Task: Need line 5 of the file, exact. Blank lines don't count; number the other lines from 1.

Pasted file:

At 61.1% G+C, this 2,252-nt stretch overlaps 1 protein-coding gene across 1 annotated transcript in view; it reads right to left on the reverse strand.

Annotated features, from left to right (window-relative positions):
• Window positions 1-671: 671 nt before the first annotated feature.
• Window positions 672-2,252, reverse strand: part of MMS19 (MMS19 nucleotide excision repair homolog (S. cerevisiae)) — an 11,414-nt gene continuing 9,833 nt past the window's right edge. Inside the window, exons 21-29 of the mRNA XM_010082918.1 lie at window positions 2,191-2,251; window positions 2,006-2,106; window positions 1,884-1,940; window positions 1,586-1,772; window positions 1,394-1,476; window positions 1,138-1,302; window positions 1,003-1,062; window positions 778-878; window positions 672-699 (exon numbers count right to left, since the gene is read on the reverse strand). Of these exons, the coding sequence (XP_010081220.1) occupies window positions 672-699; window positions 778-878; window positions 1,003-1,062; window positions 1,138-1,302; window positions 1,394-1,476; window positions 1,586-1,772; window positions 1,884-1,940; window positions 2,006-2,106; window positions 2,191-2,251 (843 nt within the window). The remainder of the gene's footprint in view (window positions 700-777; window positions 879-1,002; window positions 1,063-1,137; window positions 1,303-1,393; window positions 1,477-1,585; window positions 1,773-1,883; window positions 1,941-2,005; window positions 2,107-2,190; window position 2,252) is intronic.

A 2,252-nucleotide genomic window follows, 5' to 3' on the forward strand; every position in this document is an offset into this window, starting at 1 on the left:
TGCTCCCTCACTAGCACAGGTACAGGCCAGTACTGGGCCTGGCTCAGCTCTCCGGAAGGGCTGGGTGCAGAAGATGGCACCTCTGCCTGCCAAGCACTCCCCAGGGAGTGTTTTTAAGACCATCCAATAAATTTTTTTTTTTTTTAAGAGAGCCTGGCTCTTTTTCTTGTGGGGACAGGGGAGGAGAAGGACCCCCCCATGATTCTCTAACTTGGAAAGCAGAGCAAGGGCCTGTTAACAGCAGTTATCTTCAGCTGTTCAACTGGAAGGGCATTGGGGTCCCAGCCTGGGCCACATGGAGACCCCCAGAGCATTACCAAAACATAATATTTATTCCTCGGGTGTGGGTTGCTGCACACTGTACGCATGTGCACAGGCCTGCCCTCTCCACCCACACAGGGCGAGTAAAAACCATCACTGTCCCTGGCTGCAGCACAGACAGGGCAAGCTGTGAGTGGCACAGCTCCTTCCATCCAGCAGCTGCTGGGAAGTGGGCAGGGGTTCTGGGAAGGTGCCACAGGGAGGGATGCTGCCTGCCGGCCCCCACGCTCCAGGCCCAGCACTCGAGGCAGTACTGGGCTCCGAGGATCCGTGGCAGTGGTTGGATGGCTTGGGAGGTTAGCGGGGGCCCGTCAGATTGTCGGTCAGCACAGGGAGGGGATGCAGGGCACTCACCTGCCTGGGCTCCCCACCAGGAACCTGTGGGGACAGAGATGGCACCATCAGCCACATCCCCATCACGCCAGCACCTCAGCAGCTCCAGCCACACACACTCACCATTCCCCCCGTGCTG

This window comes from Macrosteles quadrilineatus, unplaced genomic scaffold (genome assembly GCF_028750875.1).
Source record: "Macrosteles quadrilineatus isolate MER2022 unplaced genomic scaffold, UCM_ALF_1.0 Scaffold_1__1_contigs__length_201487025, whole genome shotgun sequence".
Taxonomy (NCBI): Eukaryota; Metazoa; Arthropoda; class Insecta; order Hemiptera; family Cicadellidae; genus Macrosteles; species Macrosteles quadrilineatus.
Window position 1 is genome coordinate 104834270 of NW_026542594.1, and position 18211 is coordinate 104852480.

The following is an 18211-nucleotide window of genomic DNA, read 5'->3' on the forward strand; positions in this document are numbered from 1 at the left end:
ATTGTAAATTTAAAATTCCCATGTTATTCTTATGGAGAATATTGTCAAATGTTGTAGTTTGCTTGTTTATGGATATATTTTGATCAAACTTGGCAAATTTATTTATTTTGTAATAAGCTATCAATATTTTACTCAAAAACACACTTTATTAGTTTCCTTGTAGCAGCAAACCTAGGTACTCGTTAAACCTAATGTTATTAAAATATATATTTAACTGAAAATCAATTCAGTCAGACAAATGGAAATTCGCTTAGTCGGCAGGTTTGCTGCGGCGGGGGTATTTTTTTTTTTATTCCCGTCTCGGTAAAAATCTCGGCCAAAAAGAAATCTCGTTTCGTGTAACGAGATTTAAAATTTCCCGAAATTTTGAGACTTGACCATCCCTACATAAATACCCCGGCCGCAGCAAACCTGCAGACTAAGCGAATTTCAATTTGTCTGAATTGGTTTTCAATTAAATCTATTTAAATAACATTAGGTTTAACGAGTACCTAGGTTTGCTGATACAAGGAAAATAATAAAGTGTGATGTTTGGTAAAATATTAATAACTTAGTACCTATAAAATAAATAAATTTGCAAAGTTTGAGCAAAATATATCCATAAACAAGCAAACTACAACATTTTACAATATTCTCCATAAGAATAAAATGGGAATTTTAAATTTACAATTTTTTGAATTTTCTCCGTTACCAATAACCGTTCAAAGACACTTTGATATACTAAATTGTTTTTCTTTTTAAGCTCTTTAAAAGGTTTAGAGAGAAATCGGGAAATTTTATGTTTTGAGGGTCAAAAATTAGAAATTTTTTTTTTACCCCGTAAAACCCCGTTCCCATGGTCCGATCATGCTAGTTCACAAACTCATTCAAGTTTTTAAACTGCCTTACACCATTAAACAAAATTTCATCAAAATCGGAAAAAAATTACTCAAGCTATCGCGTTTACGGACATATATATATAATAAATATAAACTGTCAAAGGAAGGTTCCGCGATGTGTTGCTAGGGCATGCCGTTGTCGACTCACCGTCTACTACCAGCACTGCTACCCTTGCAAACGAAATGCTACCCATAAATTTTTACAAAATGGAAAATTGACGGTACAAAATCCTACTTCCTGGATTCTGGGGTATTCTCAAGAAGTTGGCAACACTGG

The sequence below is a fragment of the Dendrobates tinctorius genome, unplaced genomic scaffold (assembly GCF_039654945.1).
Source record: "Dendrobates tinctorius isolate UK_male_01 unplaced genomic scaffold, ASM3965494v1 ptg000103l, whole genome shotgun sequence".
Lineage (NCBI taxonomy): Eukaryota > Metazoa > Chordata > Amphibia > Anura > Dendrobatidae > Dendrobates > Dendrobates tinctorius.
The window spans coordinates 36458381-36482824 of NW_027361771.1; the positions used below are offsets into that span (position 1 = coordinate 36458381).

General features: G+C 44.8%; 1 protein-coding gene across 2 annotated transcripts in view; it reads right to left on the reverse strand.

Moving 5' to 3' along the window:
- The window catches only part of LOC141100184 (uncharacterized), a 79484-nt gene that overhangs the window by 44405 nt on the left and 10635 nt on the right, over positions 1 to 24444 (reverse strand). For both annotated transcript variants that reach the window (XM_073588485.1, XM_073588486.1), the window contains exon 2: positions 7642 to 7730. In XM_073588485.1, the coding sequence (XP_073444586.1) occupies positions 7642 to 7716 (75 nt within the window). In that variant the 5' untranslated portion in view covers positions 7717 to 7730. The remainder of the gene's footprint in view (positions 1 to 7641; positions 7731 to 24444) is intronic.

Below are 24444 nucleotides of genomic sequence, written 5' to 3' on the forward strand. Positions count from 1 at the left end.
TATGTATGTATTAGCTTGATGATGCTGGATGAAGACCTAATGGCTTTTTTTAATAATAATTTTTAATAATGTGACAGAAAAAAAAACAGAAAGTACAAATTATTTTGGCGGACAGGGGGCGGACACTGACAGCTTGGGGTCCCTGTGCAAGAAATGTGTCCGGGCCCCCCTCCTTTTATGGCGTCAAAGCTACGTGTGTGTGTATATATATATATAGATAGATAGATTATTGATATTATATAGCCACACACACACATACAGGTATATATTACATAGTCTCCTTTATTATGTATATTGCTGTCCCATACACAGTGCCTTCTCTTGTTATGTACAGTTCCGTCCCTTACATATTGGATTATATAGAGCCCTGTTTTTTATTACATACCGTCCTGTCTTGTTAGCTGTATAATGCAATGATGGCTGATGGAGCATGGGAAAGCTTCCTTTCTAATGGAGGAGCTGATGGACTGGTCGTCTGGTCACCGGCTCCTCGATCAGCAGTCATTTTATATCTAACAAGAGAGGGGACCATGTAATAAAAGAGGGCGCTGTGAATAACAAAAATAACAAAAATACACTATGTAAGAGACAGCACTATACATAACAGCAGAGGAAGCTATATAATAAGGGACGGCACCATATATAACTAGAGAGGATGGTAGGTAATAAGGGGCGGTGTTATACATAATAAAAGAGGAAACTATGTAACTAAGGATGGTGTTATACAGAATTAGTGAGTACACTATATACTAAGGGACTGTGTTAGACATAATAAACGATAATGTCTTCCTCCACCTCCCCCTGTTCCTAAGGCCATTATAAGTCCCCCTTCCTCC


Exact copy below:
A 2,252-nucleotide genomic window follows, 5' to 3' on the forward strand; every position in this document is an offset into this window, starting at 1 on the left: